Title

Hunting for new spider silk genes in the black widow spider, Latrodectus hesperus

Poster Number

19

Format

Poster Presentation

Abstract/Artist Statement

Spider silk has the potential to be used in many applications such as sutures, fishing nets, body armor and drug delivery systems. The purpose of the study was to find new silk genes by screening a cDNA library that was constructed from the silk-producing glands of the black widow spider,Latrodectus hesperus. To search for novel silk genes, we plated our cDNA library and randomly isolated individual plaques that carried different spider genes. In order to remove the spider genes from the viral chromosome, we coinfected bacteria with a single library virus along with a helper phage to excise a portion of the viral chromosome that corresponded to the spider gene and embedded plasmid. Following the excision process, these plasmids were transformed into bacteria, inoculated, then purified using traditional plasmid miniprep procedures. Restriction digestion was done to verify the presence of a cDNA insert (spider gene) and the plasmids that carried cDNA inserts were subject to DNA sequence analysis. Sequences were then analyzed using bioinformatics programs. After the analysis of over 50 different spider cDNAs, we found three interesting genes. Translation of the retrieved cDNA sequences indicated we found a novel silk fibroin, a glue protein, and a variant of the egg case fibroin TuSp1.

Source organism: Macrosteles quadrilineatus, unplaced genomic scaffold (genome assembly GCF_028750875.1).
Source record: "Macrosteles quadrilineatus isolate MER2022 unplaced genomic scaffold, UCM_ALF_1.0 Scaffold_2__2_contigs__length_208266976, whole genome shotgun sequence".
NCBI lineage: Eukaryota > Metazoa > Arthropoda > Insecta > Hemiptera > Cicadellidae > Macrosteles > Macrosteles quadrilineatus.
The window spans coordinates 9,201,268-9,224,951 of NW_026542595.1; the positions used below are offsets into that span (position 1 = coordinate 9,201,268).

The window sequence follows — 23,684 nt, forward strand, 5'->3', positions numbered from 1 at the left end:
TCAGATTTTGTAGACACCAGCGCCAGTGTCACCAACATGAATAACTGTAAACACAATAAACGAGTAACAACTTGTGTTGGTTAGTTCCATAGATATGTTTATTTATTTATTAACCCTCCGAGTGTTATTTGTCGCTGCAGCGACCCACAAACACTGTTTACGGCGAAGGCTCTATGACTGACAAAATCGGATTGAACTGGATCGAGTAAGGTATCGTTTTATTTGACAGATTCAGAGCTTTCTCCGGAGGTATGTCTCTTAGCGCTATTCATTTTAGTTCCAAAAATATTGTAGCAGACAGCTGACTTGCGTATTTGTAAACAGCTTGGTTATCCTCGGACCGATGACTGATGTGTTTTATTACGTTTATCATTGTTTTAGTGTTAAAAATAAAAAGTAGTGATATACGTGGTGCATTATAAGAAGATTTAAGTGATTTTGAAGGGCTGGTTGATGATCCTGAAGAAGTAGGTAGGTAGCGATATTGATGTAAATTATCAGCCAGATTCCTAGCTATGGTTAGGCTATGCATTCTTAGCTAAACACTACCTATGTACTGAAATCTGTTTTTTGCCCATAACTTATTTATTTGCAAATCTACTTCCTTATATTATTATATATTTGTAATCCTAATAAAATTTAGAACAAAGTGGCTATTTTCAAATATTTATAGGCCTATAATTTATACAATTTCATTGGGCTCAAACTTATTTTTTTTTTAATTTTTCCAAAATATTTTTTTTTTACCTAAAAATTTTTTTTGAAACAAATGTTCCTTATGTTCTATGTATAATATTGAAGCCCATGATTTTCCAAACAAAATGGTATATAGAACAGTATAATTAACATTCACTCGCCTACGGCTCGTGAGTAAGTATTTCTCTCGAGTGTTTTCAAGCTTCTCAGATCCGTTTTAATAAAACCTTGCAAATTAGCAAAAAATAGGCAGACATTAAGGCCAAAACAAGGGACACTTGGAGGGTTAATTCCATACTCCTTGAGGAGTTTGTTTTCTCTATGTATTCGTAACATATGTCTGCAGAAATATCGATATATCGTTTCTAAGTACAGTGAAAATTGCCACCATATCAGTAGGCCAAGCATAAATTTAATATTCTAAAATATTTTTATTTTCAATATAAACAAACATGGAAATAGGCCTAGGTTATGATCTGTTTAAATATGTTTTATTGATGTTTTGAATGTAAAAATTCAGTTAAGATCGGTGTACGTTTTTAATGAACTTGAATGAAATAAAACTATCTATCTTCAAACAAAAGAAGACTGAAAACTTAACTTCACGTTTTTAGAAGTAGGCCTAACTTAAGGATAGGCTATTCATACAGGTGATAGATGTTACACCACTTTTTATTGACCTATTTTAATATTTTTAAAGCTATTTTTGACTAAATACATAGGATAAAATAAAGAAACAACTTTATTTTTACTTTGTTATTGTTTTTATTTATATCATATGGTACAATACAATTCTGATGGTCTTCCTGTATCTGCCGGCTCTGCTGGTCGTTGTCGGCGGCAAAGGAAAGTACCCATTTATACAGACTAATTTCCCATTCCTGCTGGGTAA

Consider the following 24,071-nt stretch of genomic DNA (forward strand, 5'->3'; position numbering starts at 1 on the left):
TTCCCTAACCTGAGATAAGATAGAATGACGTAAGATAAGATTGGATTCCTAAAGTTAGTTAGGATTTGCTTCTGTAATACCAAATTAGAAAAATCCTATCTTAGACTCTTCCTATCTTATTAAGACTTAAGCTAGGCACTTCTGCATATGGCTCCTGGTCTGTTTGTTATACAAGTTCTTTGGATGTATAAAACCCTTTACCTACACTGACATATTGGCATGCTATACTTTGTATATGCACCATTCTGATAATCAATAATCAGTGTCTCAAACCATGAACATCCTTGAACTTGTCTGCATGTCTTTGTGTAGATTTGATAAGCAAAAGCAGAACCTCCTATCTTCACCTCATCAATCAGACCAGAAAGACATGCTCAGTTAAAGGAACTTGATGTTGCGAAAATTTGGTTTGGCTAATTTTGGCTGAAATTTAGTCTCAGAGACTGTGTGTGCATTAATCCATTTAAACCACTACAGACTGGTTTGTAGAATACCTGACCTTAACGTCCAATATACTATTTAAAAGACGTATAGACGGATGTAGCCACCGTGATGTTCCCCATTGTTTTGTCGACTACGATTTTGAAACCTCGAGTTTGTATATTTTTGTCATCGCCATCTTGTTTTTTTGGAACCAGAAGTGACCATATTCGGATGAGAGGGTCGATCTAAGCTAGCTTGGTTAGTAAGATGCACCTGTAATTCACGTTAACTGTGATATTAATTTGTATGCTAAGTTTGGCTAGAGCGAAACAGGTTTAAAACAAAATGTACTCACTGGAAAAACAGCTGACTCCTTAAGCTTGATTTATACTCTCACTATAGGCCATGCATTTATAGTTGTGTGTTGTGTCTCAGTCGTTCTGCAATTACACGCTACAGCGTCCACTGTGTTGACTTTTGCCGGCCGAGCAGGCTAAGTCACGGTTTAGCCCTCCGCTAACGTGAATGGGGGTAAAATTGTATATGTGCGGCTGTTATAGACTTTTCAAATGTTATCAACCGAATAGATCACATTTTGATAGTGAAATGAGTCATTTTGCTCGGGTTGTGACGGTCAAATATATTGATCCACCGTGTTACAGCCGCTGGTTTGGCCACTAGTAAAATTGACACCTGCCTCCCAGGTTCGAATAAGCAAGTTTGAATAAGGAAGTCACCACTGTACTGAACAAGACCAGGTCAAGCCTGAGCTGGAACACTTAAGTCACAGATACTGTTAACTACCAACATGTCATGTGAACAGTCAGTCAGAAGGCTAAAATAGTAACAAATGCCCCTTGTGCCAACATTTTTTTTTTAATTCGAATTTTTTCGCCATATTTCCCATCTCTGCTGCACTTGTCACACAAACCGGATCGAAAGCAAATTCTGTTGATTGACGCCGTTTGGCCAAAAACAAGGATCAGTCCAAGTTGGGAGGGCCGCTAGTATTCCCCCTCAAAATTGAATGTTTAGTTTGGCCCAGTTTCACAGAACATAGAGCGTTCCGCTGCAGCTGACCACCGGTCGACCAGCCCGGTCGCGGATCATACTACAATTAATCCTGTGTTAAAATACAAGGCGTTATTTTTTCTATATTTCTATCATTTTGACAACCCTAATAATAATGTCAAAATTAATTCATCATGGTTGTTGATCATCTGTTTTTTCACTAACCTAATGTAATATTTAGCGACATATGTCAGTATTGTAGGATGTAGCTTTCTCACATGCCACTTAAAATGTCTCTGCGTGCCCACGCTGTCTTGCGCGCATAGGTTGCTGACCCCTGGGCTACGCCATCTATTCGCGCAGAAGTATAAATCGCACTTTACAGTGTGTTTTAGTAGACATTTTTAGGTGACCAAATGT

Location

DeRosa University Center, Ballroom B

Start Date

2-5-2009 1:00 PM

End Date

2-5-2009 3:00 PM

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May 2nd, 1:00 PM May 2nd, 3:00 PM

Hunting for new spider silk genes in the black widow spider, Latrodectus hesperus

DeRosa University Center, Ballroom B

Spider silk has the potential to be used in many applications such as sutures, fishing nets, body armor and drug delivery systems. The purpose of the study was to find new silk genes by screening a cDNA library that was constructed from the silk-producing glands of the black widow spider,Latrodectus hesperus. To search for novel silk genes, we plated our cDNA library and randomly isolated individual plaques that carried different spider genes. In order to remove the spider genes from the viral chromosome, we coinfected bacteria with a single library virus along with a helper phage to excise a portion of the viral chromosome that corresponded to the spider gene and embedded plasmid. Following the excision process, these plasmids were transformed into bacteria, inoculated, then purified using traditional plasmid miniprep procedures. Restriction digestion was done to verify the presence of a cDNA insert (spider gene) and the plasmids that carried cDNA inserts were subject to DNA sequence analysis. Sequences were then analyzed using bioinformatics programs. After the analysis of over 50 different spider cDNAs, we found three interesting genes. Translation of the retrieved cDNA sequences indicated we found a novel silk fibroin, a glue protein, and a variant of the egg case fibroin TuSp1.